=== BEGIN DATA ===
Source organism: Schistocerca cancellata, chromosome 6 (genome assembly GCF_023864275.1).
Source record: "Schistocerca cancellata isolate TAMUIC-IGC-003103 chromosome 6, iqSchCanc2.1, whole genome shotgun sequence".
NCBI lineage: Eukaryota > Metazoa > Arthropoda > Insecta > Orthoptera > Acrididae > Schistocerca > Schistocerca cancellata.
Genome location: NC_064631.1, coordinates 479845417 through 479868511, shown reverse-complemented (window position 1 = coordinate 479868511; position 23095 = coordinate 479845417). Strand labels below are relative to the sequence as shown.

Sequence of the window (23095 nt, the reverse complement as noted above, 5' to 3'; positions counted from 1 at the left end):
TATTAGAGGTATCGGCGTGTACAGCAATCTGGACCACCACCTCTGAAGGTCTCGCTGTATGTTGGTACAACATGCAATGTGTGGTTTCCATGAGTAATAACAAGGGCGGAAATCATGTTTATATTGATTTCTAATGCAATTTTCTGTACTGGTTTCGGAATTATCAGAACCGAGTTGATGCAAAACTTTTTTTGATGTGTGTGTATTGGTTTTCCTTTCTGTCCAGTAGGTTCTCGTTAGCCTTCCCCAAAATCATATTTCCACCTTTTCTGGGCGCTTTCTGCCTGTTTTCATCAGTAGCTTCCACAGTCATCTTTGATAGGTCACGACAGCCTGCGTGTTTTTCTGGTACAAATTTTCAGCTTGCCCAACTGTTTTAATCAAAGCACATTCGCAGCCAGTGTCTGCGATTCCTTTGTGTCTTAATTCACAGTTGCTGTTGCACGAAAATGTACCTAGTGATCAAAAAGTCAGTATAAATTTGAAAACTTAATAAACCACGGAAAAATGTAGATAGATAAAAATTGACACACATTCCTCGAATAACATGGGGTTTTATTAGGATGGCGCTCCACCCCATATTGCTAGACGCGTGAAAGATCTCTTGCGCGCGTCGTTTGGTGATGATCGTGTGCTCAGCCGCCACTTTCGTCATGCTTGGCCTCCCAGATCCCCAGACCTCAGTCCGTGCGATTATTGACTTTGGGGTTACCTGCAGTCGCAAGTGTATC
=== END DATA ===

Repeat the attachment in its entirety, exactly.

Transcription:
Source organism: Schistocerca cancellata, chromosome 6 (genome assembly GCF_023864275.1).
Source record: "Schistocerca cancellata isolate TAMUIC-IGC-003103 chromosome 6, iqSchCanc2.1, whole genome shotgun sequence".
NCBI lineage: Eukaryota > Metazoa > Arthropoda > Insecta > Orthoptera > Acrididae > Schistocerca > Schistocerca cancellata.
Genome location: NC_064631.1, coordinates 479845417 through 479868511, shown reverse-complemented (window position 1 = coordinate 479868511; position 23095 = coordinate 479845417). Strand labels below are relative to the sequence as shown.

Sequence of the window (23095 nt, the reverse complement as noted above, 5' to 3'; positions counted from 1 at the left end):
TATTAGAGGTATCGGCGTGTACAGCAATCTGGACCACCACCTCTGAAGGTCTCGCTGTATGTTGGTACAACATGCAATGTGTGGTTTCCATGAGTAATAACAAGGGCGGAAATCATGTTTATATTGATTTCTAATGCAATTTTCTGTACTGGTTTCGGAATTATCAGAACCGAGTTGATGCAAAACTTTTTTTGATGTGTGTGTATTGGTTTTCCTTTCTGTCCAGTAGGTTCTCGTTAGCCTTCCCCAAAATCATATTTCCACCTTTTCTGGGCGCTTTCTGCCTGTTTTCATCAGTAGCTTCCACAGTCATCTTTGATAGGTCACGACAGCCTGCGTGTTTTTCTGGTACAAATTTTCAGCTTGCCCAACTGTTTTAATCAAAGCACATTCGCAGCCAGTGTCTGCGATTCCTTTGTGTCTTAATTCACAGTTGCTGTTGCACGAAAATGTACCTAGTGATCAAAAAGTCAGTATAAATTTGAAAACTTAATAAACCACGGAAAAATGTAGATAGATAAAAATTGACACACATTCCTCGAATAACATGGGGTTTTATTAGGATGGCGCTCCACCCCATATTGCTAGACGCGTGAAAGATCTCTTGCGCGCGTCGTTTGGTGATGATCGTGTGCTCAGCCGCCACTTTCGTCATGCTTGGCCTCCCAGATCCCCAGACCTCAGTCCGTGCGATTATTGACTTTGGGGTTACCTGCAGTCGCAAGTGTATC